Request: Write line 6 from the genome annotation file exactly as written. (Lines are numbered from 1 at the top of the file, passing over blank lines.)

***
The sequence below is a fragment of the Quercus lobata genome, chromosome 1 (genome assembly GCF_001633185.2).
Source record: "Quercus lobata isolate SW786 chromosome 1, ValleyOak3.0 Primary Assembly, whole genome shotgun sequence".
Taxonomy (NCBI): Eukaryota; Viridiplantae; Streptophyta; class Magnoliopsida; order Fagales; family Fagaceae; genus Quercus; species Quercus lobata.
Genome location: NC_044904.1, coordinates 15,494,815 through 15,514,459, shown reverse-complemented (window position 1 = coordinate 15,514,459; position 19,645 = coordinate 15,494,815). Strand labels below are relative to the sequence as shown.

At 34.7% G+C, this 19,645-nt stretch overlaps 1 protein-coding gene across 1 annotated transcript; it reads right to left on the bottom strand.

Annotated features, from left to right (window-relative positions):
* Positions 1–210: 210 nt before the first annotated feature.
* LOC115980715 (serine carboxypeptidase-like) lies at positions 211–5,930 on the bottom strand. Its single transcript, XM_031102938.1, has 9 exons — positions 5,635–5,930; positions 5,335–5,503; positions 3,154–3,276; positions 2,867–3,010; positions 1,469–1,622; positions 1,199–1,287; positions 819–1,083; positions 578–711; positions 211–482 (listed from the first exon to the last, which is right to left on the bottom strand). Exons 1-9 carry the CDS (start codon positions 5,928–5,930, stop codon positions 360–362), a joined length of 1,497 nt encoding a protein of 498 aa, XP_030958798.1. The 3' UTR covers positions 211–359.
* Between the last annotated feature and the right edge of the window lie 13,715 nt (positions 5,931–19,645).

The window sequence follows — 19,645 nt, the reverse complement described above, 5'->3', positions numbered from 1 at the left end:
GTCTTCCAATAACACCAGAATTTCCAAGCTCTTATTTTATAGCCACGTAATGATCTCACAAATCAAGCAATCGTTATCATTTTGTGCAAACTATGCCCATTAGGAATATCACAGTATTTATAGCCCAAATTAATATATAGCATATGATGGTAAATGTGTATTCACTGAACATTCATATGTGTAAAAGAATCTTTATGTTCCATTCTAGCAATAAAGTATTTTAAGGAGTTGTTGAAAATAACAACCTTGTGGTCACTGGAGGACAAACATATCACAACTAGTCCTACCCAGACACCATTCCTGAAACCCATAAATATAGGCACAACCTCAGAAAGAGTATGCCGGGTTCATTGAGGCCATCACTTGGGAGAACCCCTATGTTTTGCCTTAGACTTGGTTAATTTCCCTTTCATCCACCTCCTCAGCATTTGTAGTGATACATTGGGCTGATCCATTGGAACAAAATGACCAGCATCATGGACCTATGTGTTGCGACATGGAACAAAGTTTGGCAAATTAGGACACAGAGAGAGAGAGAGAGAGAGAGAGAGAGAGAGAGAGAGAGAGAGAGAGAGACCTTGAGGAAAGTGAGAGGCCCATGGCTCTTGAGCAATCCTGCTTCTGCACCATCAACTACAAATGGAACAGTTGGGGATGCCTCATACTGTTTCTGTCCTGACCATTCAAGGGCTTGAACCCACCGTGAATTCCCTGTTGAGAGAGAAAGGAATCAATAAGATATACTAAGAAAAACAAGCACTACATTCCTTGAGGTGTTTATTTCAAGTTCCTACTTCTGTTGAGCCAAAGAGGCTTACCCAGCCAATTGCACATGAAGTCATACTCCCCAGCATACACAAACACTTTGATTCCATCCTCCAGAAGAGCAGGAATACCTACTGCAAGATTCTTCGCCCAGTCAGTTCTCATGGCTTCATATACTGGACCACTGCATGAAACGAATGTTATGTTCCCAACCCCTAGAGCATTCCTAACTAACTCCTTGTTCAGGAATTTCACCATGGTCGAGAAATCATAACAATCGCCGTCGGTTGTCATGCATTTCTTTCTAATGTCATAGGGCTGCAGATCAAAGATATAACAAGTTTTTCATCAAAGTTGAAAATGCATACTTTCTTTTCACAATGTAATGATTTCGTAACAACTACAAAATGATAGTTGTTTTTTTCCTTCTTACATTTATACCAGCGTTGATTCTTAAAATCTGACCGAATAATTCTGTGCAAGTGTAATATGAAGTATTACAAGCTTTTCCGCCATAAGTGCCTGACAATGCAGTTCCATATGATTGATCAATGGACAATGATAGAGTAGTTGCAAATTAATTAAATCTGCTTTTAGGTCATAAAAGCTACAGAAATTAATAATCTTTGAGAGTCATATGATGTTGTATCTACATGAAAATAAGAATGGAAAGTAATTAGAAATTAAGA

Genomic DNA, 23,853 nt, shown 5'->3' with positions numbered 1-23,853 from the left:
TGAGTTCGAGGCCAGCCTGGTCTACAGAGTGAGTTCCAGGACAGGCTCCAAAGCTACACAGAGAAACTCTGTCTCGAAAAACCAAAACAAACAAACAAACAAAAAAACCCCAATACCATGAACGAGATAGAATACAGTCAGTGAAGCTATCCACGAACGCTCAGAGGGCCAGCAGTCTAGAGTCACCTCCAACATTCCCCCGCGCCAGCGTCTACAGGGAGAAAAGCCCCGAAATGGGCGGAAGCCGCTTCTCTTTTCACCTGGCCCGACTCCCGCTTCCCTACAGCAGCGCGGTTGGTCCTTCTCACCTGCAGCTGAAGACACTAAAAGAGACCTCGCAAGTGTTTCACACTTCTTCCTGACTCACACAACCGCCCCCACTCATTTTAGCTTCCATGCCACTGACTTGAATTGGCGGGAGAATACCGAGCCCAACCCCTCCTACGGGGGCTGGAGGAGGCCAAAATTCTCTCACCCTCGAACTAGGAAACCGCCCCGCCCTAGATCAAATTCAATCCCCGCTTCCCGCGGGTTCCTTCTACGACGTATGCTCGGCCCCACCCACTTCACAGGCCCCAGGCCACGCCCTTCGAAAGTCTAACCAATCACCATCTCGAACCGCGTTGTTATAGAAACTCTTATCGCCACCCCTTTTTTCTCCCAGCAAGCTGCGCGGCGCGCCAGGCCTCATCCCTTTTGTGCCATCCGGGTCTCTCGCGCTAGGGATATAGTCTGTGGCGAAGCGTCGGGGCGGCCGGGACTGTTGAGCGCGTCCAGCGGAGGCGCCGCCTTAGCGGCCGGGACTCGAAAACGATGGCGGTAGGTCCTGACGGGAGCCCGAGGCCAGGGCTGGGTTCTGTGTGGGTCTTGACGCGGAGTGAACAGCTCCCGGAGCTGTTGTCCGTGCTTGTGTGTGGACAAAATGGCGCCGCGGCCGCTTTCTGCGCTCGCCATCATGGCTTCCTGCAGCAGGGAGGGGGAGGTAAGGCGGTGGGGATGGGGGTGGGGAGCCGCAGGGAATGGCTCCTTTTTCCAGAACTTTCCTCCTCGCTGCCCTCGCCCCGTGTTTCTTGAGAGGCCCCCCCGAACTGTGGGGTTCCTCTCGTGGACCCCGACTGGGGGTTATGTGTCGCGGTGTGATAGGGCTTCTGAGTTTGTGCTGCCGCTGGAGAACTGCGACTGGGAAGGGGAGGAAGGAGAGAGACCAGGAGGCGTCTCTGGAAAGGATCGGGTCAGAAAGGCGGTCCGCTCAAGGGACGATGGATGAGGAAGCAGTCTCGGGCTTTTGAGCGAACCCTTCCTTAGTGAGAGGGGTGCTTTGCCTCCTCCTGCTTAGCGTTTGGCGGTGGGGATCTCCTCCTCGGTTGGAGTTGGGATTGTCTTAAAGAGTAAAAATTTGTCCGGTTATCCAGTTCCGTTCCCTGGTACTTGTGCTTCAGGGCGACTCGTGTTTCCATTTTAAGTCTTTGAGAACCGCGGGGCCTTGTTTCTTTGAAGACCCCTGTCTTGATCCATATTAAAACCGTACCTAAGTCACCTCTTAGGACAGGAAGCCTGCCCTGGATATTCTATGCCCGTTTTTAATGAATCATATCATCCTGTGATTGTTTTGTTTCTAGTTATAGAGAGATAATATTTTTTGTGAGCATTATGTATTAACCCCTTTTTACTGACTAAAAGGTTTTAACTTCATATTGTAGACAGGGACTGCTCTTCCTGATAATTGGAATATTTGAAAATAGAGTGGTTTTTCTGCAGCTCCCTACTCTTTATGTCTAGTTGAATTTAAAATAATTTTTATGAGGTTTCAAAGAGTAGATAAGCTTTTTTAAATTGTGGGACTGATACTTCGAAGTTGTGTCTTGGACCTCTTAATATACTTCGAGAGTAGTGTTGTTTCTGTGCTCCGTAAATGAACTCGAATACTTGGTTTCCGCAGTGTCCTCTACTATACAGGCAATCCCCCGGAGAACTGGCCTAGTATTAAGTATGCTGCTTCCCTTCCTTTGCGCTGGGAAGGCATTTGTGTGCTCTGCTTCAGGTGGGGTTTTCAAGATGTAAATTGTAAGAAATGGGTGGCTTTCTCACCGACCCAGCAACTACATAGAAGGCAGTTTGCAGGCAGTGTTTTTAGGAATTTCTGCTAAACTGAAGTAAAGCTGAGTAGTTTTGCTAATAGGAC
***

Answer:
Annotated features, from left to right (window-relative positions):